4. Facing sand
Facing sand forms the face of the mold. It is next to the surface of the pattern and it comes into contact with molten metal when the mold is poured. The initial coating around the pattern and hence for mold surface is given by facing sand. Facing sand has high strength refractoriness. Facing sand is made of silica sand and clay, without the use of already used sand.
Different forms of carbon are used in facing sand to prevent the metal from burning into the sand. A facing sand mixture for green sand of cast iron may consist of 25% fresh and specially prepared and 5% sea-coal.
They are sometimes mixed with 6-15 times as much fine molding sand to make facings. The layer of facing sand in a mold usually ranges between 20-30 mm. From 10 to 15% of the whole amount of molding sand is the facing sand.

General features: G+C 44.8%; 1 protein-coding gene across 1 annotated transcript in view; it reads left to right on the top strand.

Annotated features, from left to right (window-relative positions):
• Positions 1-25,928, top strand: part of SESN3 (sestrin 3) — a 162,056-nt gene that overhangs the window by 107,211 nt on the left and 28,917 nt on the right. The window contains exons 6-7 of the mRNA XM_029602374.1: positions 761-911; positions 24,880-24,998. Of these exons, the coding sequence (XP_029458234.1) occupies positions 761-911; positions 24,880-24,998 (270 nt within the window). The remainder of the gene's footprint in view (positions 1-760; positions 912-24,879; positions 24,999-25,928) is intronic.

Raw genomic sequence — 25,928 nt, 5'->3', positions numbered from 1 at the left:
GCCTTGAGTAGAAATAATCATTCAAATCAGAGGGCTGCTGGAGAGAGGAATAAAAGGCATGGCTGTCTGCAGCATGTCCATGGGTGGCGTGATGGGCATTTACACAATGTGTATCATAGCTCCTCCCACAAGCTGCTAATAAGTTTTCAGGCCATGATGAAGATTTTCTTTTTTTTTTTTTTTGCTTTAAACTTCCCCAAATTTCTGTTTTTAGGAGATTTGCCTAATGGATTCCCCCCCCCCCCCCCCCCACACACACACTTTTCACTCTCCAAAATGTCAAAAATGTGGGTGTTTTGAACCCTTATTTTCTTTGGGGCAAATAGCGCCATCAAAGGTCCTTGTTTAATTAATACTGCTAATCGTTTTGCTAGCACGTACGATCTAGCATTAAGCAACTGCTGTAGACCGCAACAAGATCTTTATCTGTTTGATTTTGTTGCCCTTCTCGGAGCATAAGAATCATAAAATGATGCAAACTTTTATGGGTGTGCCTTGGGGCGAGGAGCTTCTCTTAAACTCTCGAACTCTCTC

Greensand is also known as tempered or natural sand which is a just prepared mixture of silica sand with 18 to 30% clay, having moisture content from 6 to 8%. The clay and water furnish the bond for green sand. It is fine, soft, light, and porous.
Greensand is damp when squeezed in the hand and it retains the shape and the impression to give to it under pressure. Molds prepared by this sand are not requiring backing and hence are known as green sand molds.
Greensand is easily available and it possesses low cost. Greensand is commonly employed for the production of ferrous and non-ferrous castings.
6. Loam sand
Loam sand is a mixture of sand and clay with water to a thin plastic paste. Loam sand possesses high clay as much as 30-50% and 18% of water. Patterns are not used for loam molding and shape is given to mold by sweeps. Loam sand is particularly employed for loam molding used for large grey iron castings.
7. Parting sand
Parting sand without binder and moisture is used to keep the green sand not to stick to the pattern and also to allow the sand to the parting surface the cope and drag to separate without clinging. Parting sand is clean clay-free silica sand that serves the same purpose as parting dust.
8. System sand
In mechanized foundries where machine molding is employed. System sand is used to fill the whole molding flask. In mechanical sand preparation and handling units, facing sand is not used. The used sand is cleaned and re-activated by the addition of water and special additives.